To earn itself everything from Webby Awards, Streamys and a place among TIME Magazine’s Best 50 Websites of 2011, My Damn Channel fostered a huge stable of extremely talented creators spanning established actors and musicians to up-and-coming talent.
Which might come as no surprise considering its Founder and CEO, Rob Barnett. He’s been a producer and a programming executive in radio, television and film at CBS, MTV and VH1. To maintain one of his favorite metaphors, he’s a sort of life-long talent scout who only focused on the online world in the last six years.
VideoInk caught up with him to discuss his roster and what he sees for the industry’s future.
1. At the Newfronts earlier this month you debuted some pretty remarkable content in partnership with Blip (congratulations on that deal). What does the partnership mean for your presence on YouTube? Do you think moving to other platforms is a primary strategy for My Damn Channel moving forward?
When we launched in 2007, we decided it was important to have our home base at MyDamnChannel.com — and we always believed it was equally important to create the best business deals and partnerships with major brands and media companies. YouTube continues to be an important partner for My Damn Channel, as it has been since day one. This year, we added MSN and Blip to a growing list of companies tapping us to deliver some of the best original programming with top talent. Our best partners empower more original production and ensure that we double-down on more distribution, promotion, marketing and NOISE to help connect fans and brands with our artists and our series.
2. My Damn Channel has been around since 2007. What stands out as the biggest change you’ve seen since launching?
When I asked our Co-Founder/COO, Warren Chao, to quit his job in 2006 and join My Damn Channel, we believed that many of the big mommy/daddy portals would have to sign companies like My Damn Channel to produce some of the best original programming. We didn’t predict that it would take until 2012 for these digital giants to take the plunge, but we are extremely encouraged to see the charge into original series finally gaining traction.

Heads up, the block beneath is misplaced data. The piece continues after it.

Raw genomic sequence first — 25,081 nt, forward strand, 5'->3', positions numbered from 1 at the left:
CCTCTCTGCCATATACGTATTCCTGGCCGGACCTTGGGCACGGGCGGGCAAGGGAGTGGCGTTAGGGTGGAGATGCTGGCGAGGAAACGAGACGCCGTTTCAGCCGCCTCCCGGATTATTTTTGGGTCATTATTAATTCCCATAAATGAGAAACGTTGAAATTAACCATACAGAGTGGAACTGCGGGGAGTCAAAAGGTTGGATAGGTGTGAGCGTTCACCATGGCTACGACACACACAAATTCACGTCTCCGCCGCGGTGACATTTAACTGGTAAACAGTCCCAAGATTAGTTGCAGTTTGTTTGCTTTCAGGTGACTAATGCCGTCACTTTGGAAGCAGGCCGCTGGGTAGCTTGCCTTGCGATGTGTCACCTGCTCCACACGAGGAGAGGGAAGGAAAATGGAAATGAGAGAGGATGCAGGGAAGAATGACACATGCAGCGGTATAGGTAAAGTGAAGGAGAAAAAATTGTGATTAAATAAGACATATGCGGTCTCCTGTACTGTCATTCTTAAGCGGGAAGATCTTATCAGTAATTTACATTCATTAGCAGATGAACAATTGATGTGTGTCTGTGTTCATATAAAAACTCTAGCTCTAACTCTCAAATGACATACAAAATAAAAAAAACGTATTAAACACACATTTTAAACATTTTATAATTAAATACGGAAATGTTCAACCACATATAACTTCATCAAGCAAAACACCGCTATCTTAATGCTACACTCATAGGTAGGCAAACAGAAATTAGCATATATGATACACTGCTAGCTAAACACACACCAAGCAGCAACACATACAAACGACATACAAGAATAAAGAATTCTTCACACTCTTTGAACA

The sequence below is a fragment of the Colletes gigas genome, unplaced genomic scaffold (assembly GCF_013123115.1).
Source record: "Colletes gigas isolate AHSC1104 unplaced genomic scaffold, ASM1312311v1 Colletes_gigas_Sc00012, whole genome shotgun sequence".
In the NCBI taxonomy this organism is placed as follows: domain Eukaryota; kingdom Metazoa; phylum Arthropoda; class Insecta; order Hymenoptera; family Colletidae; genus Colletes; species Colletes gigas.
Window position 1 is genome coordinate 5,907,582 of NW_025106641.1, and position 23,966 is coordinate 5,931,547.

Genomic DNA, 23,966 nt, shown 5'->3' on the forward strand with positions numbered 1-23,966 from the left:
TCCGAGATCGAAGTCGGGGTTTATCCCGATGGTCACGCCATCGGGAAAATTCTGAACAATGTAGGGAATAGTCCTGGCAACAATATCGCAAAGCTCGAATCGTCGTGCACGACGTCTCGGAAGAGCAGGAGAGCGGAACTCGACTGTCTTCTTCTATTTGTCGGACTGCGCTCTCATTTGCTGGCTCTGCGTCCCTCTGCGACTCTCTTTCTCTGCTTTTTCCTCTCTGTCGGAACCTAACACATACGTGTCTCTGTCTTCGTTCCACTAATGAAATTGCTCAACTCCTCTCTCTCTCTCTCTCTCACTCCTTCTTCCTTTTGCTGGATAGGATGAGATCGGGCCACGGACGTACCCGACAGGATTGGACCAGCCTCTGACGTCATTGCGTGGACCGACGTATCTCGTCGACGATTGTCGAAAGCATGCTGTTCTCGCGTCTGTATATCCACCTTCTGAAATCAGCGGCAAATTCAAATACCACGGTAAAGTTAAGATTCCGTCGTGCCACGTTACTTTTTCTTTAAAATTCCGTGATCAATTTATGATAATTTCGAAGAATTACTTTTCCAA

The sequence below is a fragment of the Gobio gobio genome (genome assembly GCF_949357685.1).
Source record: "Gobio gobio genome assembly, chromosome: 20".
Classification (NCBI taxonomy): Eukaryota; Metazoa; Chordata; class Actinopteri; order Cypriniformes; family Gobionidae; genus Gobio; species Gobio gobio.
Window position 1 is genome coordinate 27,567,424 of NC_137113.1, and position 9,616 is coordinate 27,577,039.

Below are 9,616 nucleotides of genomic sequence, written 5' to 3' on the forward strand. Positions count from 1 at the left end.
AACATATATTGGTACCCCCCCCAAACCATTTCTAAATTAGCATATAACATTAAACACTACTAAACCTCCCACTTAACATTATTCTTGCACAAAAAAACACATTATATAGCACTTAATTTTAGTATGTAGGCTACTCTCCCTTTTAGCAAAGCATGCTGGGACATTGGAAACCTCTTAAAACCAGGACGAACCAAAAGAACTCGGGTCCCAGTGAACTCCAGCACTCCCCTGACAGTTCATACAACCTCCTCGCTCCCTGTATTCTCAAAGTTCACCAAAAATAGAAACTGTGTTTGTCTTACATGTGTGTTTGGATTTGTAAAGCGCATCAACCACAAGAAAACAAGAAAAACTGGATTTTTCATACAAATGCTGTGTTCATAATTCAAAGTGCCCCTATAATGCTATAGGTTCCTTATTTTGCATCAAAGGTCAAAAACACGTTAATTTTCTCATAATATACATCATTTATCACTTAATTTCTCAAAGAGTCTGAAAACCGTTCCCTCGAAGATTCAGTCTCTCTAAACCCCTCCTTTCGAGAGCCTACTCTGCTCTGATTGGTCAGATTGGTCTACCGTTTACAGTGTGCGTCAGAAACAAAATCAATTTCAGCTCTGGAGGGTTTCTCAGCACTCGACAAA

3. When was your online video “aha” moment and what sparked you to start My Damn Channel?
Like many, the minute Google bought YouTube was the minute I decided to re-route my own journey on the entertainment highway.
4. There’s a lot of cash flowing into the industry. We saw Awesomeness’s deal with Dreamworks and rumors that Viacom and Comcast will continue to invest in MCN land, is My Damn Channel also eyeing investment? Do you think we’re in bubble territory?
When we started in ‘06/’07, you saw a lot of major media companies investing in digital: HBO had This Just In; NBC had DotComedy; Turner had Super Deluxe; UTA had 60Frames and that’s a small, partial list. Seven years and a Great Recession later, it’s now clear that major media is taking their second serious look at digital companies who’ve learned how to build smart and scalable businesses online.
5. If the industry is a baseball game, what inning are we in? 😉
I started asking my new favorite question early one morning this January at CES. If online video is a baseball game, then what inning are we all in? I’ve asked as many smart industry leaders I know. A few weeks ago, I was at a book party to celebrate Bob Garfield’s new book, Can’t Buy Me Like. Bob said, “I’m going to guess that just about everyone answered, ‘First Inning.’” He was right. Bob is usually right. He then added his vote, “Batting Practice.” Now, the first read on these answers may be depressing to any entrepreneur who’s been in the online video game since the start. I choose to look at this topic from the positive — everyone of us who are successfully establishing a leadership position in online video are now a part of what I’m believing is the “cable-ization of the Internet.” We’re in the early days of cable now online and what would you do to be on the ground floor of the HBO or Comedy Central or MTV of the future?